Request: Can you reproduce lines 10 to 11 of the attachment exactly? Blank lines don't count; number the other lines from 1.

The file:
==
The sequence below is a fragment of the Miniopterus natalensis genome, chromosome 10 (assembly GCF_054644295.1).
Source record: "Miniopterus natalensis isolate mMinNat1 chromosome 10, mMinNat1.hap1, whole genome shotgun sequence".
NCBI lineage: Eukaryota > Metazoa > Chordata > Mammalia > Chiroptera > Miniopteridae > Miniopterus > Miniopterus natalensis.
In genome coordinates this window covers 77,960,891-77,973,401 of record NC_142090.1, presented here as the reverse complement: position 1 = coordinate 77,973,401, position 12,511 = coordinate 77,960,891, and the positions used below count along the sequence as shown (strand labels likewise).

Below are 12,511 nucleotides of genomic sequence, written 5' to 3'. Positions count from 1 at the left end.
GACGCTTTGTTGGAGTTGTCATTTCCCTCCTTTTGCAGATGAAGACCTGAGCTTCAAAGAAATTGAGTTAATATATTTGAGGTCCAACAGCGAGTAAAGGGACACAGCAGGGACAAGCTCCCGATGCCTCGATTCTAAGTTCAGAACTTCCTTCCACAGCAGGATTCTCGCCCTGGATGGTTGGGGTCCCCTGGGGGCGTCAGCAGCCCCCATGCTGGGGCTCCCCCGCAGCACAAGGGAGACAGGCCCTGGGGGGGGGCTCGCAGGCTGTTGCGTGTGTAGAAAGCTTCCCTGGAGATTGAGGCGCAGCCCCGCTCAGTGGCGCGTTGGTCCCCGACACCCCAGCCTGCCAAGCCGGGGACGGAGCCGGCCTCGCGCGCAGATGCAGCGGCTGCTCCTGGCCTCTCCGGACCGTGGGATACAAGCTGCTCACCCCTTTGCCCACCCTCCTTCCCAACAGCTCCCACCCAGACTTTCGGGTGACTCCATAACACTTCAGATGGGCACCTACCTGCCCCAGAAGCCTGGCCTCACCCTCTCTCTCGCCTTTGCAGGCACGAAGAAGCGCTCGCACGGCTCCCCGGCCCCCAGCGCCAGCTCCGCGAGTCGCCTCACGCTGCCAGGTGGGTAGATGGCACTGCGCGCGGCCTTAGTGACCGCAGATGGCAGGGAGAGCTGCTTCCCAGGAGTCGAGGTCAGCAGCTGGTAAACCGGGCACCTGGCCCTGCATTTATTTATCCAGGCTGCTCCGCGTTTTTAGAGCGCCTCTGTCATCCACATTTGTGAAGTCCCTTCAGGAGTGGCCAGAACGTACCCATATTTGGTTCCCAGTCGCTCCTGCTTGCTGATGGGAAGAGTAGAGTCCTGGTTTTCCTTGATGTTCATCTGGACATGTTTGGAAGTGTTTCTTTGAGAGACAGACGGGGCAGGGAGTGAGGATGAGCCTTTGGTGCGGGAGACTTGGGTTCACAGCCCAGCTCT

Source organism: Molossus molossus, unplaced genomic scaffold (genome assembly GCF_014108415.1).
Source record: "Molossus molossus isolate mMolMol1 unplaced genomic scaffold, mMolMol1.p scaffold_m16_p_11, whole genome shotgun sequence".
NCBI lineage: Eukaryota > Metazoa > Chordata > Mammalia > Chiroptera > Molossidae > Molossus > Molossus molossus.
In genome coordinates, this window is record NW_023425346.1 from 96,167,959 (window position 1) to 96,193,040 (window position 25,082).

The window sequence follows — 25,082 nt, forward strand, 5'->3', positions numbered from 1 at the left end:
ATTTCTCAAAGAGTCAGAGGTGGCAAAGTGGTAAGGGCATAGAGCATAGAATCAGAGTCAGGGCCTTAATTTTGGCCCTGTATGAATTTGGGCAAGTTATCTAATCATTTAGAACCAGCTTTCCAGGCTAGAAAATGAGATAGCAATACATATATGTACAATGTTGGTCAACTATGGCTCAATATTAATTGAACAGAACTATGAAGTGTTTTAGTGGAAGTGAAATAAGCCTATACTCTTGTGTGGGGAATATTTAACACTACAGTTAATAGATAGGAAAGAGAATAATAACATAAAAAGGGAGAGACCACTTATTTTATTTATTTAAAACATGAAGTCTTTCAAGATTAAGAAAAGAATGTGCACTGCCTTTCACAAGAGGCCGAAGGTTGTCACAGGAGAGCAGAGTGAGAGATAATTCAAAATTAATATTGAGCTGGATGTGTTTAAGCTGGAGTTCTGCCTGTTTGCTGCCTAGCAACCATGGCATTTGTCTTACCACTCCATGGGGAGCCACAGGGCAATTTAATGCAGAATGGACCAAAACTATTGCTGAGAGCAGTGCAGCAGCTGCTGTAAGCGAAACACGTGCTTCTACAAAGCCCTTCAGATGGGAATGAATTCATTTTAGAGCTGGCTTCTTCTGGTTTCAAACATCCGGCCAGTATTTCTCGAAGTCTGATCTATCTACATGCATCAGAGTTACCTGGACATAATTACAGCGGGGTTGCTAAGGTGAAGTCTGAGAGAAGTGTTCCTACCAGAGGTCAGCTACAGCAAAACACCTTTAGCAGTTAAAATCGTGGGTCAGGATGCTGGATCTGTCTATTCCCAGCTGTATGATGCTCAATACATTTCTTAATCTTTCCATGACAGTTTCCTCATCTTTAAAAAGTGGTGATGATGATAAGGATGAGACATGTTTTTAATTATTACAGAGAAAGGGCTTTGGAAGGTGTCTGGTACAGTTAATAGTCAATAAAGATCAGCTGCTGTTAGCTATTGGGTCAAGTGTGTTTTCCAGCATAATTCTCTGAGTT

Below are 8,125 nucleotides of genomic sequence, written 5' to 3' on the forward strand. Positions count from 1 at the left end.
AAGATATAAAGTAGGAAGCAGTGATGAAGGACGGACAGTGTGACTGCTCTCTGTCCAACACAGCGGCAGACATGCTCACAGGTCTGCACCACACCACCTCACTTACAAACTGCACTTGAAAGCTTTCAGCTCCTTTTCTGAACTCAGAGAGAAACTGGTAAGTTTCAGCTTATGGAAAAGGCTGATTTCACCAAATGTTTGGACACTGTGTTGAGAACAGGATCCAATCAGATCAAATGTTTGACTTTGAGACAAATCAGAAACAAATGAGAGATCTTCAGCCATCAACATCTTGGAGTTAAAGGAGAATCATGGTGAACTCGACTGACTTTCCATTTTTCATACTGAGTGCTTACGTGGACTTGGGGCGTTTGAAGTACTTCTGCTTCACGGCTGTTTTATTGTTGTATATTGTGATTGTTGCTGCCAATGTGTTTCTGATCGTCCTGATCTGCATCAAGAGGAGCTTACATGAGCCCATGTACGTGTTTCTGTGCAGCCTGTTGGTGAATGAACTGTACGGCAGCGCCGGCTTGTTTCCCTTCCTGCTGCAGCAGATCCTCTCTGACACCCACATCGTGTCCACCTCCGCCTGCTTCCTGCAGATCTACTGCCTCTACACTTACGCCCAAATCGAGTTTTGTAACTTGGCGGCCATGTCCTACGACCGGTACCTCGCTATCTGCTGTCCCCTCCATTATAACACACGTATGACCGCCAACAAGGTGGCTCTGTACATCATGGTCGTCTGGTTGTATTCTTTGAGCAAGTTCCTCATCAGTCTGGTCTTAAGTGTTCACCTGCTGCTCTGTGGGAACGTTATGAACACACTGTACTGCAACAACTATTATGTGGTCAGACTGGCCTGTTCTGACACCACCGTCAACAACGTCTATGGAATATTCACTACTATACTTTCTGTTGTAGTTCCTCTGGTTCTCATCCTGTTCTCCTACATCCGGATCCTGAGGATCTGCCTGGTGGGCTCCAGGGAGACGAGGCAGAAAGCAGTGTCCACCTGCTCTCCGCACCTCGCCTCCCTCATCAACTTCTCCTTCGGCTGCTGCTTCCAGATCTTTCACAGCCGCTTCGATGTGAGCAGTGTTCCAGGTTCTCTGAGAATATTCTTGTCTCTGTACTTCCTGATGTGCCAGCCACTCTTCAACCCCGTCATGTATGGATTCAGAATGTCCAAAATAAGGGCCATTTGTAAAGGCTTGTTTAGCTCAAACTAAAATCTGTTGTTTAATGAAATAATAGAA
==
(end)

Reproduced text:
In genome coordinates, this window is record NW_023425346.1 from 96,167,959 (window position 1) to 96,193,040 (window position 25,082).

The window sequence follows — 25,082 nt, forward strand, 5'->3', positions numbered from 1 at the left end: